Planters in a yard divide one outdoor area from another, provide privacy and screen unattractive views. Planters with wide edges add extra seating areas to a patio or around a pool. Small planters add a jolt of color to an entry way or a focal point in a garden. Take care in arranging planters to provide a pleasing outdoor display.
Fill the planter with new potting soil to get the plants off to the best possible start. If the planter is very deep, say more than 36 inches, fill it to within 18 inches of the top with styrofoam peanuts or other packing material. Add three layers of cheesecloth, or landscape cloth, to keep the soil from filtering down into the packing material. Fill with soil.
Fill permanent planters in the yard with garden dirt mixed with equal parts potting soil and compost. Add slow release fertilizer per package directions. Think of the planter as a raised garden bed. The better the soil is, the more the plants will thrive. Water until all the soil in the planter is soaked through.
Select a variety of plants that will thrive in the light the planter receives. If the planter is in the shade, choose shade-loving plants. If it's in the sun, pick sun-loving plants. Some planters look good with just one variety of plant, such as cyprus. The problem is if one of the plants dies, it will be replaced with the same type of plant that is most likely smaller. That small plant will look odd and throw off the symmetry of the planter.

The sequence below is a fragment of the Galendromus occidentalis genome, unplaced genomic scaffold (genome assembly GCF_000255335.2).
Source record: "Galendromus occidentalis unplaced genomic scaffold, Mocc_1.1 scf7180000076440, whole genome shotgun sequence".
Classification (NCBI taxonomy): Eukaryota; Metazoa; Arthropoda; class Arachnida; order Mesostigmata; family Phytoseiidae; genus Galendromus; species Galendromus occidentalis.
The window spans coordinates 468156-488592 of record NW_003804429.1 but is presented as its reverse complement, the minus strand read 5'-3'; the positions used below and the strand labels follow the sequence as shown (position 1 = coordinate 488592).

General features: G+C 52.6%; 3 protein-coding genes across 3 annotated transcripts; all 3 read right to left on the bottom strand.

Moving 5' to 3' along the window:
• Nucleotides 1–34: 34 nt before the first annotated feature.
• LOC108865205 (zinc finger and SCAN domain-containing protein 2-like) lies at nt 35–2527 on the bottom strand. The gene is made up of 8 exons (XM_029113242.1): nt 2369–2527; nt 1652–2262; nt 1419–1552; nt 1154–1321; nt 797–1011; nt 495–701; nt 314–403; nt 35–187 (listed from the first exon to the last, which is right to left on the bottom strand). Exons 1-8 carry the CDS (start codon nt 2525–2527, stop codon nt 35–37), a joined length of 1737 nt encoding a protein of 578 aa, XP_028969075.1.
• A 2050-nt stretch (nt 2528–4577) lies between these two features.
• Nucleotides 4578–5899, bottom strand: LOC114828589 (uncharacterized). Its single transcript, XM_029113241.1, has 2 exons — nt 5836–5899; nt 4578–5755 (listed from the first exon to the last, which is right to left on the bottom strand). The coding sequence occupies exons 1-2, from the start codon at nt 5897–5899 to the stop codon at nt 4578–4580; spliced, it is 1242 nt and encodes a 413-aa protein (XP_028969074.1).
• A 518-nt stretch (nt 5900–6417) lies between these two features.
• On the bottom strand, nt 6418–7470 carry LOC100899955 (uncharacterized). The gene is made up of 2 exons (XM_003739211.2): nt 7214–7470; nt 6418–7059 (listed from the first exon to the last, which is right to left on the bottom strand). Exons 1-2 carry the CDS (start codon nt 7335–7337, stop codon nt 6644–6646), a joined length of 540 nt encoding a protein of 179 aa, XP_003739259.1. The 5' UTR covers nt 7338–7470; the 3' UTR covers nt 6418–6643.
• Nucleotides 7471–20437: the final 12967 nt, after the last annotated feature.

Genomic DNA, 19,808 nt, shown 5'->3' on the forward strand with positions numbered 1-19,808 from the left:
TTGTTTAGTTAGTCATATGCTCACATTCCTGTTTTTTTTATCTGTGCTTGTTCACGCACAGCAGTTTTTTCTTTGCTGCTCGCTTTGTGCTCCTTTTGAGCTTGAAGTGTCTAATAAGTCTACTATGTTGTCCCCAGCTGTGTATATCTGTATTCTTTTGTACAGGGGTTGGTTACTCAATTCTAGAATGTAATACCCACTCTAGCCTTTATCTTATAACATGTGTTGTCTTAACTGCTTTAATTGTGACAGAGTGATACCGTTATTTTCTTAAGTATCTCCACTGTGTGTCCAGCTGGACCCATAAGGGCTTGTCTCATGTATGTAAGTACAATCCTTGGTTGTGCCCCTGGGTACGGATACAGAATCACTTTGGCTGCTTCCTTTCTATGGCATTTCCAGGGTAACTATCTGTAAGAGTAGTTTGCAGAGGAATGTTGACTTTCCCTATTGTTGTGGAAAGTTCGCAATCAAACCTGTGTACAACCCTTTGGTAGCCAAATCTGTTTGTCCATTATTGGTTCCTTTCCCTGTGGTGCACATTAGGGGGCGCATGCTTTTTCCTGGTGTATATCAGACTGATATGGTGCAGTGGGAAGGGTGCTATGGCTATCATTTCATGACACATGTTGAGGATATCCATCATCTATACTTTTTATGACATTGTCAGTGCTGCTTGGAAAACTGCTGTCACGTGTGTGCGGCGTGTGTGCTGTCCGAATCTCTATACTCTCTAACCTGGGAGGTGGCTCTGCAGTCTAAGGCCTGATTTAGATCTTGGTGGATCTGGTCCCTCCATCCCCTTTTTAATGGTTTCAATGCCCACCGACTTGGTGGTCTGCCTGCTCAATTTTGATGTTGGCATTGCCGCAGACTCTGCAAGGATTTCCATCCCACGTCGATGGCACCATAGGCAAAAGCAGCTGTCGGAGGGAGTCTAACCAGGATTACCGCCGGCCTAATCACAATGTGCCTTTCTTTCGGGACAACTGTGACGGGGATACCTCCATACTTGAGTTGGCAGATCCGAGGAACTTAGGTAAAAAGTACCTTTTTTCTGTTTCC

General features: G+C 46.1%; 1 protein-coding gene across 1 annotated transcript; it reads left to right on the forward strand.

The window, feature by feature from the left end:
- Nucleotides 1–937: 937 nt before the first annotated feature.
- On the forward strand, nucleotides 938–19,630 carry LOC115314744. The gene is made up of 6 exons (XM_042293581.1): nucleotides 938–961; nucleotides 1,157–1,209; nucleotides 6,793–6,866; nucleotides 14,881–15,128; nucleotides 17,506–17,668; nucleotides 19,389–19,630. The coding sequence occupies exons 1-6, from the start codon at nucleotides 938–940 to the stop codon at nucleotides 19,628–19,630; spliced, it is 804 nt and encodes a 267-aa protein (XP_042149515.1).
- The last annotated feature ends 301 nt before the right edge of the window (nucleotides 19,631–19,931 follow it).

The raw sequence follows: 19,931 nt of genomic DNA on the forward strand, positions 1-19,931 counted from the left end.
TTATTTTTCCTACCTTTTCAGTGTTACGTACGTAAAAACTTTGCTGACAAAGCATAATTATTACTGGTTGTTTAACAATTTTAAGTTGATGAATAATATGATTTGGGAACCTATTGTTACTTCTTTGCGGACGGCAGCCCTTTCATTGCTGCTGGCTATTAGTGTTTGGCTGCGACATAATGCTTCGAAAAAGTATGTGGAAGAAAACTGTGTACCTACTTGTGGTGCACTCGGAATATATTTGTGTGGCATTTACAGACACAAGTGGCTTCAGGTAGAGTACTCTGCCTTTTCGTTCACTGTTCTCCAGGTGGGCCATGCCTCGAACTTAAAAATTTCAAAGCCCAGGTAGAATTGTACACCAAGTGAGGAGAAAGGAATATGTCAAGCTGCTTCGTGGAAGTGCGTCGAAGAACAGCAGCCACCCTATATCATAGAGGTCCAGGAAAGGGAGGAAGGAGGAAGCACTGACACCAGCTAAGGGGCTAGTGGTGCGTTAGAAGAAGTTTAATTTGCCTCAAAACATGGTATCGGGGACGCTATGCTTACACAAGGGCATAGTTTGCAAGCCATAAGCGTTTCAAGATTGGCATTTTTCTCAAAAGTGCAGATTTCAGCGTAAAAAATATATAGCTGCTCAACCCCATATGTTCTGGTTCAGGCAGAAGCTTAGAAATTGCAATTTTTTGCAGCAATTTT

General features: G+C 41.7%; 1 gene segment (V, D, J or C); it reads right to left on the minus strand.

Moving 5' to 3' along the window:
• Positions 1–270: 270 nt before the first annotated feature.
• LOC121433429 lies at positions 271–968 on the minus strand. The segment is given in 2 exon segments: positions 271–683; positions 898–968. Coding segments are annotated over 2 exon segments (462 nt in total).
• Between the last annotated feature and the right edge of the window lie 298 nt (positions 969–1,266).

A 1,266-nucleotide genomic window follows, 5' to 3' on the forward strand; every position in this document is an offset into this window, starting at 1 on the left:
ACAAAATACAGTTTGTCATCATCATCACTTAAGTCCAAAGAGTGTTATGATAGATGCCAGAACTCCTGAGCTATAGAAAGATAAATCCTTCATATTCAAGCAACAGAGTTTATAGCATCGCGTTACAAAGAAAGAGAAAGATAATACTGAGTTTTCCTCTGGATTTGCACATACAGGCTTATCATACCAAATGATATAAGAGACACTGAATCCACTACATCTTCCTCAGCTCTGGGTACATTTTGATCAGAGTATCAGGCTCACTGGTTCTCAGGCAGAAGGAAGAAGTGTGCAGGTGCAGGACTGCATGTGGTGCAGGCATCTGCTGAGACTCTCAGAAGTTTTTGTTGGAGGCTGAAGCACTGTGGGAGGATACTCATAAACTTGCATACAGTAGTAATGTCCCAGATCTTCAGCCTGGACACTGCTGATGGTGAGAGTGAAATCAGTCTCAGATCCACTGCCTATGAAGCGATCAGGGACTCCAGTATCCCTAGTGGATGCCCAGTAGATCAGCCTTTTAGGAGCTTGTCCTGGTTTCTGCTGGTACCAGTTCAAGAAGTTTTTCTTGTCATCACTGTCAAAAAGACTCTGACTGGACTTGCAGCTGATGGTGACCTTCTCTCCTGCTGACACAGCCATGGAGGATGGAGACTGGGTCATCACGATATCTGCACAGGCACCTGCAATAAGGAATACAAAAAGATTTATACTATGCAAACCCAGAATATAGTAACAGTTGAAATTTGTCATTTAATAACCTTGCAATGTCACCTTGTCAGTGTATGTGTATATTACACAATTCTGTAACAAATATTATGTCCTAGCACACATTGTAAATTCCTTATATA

Arrange the plants. Place the tallest plant(s) in the middle of the planter. On either side, put the next tallest plants. Finish with ivy, bacoba, alyssum or trailing geranium to drape over and soften the edges of the planter. When you're pleased with the arrangement, plant them in the planter.
Place boxwood around the perimeter and fill the inside with seasonal flowers, such as spring bulbs, followed by petunias in the summer and chrysanthemums in the fall. Trim the boxwood so it's flush with the sides of the planter and below the blooming flowers.
Select bushes and shrubs that grow tall enough to act as a screen if the planter is to provide privacy. Place them in the back of the planter and edge with low growing flowers such as pansies or lobelia. Another alternative is to attach lattice work to the back of the planter and plant vines such as clematis, honeysuckle or jasmine. Plant annuals that vine, such as black-eyed Susan vine, hyacinth bean or sweet peas to cover the lattice work until the perennial vines grow tall enough.